When I reviewed the Reno 4 Pro last year, I found the use of a Snapdragon 720G chipset a bit perplexing. The performance wasn’t bad, but for the money, you’d expect a bit more. This year, however, it looks like Oppo took the feedback to heart.
The Oppo Reno 5 Pro is the first phone released in India to pack a MediaTek Dimensity 1000 Plus chipset. Simply put, the performance improvements here blow the Reno 4 Pro out of the water. The 7nm chipset combines four Cortex A77 cores with four A55 cores. Additionally, there’s a Mali G77 GPU backing it up for graphics duties.
The performance here is as good as anything else in the price tier. The phone remained absolutely smooth throughout my testing period, though this also has to do with how well Color OS is optimized for the hardware.
Color OS 11 delivers excellent optimization and is a pleasure to use.
Battery life is exemplary too, with the 4,350mAh cell lasting a day and a half with normal use. This involved a lot of phone calls, emails, social media use, and a few photographs. Even with extended gaming, the Reno 5 Pro should handily last a full day of use.
I also came to appreciate the fast 65W charging during the testing period. It takes just over 30 minutes to charge the phone from scratch. This comes in really handy when you are in a rush.
Oh and it bears mentioning that the Oppo Reno 5 Pro is a 5G capable smartphone. Unfortunately, India is not getting 5G anytime soon so there was no way for me to test this out. That said, if you like to hold on to your phones for a couple of years, the Reno 5 Pro should be able to handle next-gen networks just fine.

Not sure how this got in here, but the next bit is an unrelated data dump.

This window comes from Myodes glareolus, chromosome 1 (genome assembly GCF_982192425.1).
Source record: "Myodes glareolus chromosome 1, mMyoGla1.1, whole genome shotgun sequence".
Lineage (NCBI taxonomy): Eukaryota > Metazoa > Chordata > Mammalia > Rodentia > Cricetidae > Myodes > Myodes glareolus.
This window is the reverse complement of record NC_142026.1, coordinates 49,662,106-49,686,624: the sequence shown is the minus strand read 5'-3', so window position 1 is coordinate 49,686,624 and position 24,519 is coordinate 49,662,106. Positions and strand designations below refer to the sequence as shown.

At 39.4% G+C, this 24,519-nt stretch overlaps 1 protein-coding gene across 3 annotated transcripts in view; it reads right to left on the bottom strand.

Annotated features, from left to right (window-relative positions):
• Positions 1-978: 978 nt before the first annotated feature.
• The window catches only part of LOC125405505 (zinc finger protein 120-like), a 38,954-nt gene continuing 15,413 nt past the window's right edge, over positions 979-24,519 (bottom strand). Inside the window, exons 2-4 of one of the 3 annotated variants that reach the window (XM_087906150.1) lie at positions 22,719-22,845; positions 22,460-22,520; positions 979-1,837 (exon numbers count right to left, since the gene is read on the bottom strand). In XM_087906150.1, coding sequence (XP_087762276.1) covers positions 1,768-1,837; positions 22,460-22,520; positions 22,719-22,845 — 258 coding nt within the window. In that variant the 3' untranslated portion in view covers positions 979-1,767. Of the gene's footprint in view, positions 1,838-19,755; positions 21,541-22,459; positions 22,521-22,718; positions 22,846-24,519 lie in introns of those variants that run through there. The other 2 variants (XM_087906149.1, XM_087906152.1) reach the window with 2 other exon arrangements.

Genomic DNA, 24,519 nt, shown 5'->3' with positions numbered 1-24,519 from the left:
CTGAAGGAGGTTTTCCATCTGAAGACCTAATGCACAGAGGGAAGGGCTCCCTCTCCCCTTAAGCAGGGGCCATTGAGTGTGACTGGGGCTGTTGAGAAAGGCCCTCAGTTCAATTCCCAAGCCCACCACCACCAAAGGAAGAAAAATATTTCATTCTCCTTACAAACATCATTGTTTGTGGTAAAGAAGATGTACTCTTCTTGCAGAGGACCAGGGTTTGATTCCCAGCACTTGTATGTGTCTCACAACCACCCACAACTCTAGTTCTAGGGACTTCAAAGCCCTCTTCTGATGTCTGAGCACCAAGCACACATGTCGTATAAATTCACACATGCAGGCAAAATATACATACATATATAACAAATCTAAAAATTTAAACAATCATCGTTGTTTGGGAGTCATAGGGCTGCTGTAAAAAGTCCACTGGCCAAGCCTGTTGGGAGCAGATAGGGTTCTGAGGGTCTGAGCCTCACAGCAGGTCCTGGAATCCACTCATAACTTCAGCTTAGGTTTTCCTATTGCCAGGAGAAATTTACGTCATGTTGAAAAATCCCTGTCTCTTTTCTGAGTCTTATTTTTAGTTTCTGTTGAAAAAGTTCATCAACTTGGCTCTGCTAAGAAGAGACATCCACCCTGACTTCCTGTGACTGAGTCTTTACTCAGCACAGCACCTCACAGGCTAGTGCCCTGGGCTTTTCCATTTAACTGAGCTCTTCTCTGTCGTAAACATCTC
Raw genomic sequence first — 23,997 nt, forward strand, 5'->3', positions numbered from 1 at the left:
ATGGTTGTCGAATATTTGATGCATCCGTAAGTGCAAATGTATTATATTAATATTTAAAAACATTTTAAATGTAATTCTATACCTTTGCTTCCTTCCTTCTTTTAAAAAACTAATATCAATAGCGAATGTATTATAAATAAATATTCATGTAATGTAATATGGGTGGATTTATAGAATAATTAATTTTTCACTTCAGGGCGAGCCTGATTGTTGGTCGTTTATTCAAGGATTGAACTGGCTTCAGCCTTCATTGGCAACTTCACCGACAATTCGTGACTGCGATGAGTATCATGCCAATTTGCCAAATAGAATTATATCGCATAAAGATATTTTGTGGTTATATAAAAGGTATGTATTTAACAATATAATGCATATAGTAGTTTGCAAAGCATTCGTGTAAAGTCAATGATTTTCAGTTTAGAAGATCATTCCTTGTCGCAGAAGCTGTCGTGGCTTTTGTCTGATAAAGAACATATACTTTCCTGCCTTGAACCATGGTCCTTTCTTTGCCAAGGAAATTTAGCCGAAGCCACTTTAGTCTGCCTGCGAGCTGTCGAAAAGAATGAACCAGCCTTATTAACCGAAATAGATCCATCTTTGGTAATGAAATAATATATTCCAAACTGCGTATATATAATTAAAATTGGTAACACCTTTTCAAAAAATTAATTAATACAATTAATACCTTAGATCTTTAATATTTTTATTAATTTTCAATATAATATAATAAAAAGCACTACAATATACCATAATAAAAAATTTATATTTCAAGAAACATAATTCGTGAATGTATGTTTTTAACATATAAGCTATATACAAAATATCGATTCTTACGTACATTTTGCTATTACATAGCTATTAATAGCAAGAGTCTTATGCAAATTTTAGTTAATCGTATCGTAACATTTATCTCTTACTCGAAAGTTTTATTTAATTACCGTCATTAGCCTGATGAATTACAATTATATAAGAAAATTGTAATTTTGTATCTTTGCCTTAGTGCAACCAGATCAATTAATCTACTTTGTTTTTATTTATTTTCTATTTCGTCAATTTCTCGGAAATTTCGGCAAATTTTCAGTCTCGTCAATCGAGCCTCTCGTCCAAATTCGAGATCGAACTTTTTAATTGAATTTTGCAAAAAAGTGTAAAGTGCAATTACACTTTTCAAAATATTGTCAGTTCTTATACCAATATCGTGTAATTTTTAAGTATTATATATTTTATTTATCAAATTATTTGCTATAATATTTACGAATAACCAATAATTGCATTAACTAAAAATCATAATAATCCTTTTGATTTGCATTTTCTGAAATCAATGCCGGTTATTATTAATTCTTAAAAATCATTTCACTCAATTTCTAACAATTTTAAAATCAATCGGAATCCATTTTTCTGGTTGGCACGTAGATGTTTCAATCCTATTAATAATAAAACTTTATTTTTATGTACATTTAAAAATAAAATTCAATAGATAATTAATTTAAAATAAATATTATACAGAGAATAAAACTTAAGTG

Color OS 11: Everything you need to know
Over on the software side of things, Color OS 11 has really matured. Oppo is delivering excellent synergy between hardware and software. Built on Android 11, the operating system flies, and the animations are incredibly fluid.
Additionally, there are nice feature additions like a smart sidebar for shortcuts and a highly customizable always-on display. My only gripe is with the pre-installed bloat. I counted over 21 apps which is a lot. Most can be removed, but not all of them.
Is the Oppo Reno 5 Pro camera good?
Oppo has been talking up the AI chops of the camera system on the Reno 5 Pro, particularly when it comes to video. I was therefore quite excited to test out what the 64MP primary camera could do. Turns out, the results are pretty darn good.
The primary camera on the Reno 5 Pro takes natural-looking images without any of the tell-tale oversaturation that we’ve seen on Oppo phones in the past. What stood out to me was the minimal noise reduction and digital smearing that is often found on phones in this price segment.
Indoors too, the 64MP sensor does very well with minimal grain. The phone nailed color accuracy. HDR performance was also very good at taming highlights and extracting details from darker regions. Noise reduction gets a bit more aggressive, but there’s enough detail here to please most users.
The 8MP ultra-wide camera, however, doesn’t impress indoors. The resolution is too low to capture a lot of detail. Additionally, while the camera manages to keep exposure and white balance consistent, the noise levels ramp up massively.
Switching back to the primary camera, Oppo has done a really good job at eking out the most from the sensor. The combination of hardware and software delivers excellent results in less than great lighting.
Switching over to the 2MP macro camera, there’s not a whole lot of detail here. However, in good lighting, the photographs sit a cut above those from alternatives like the OnePlus 8.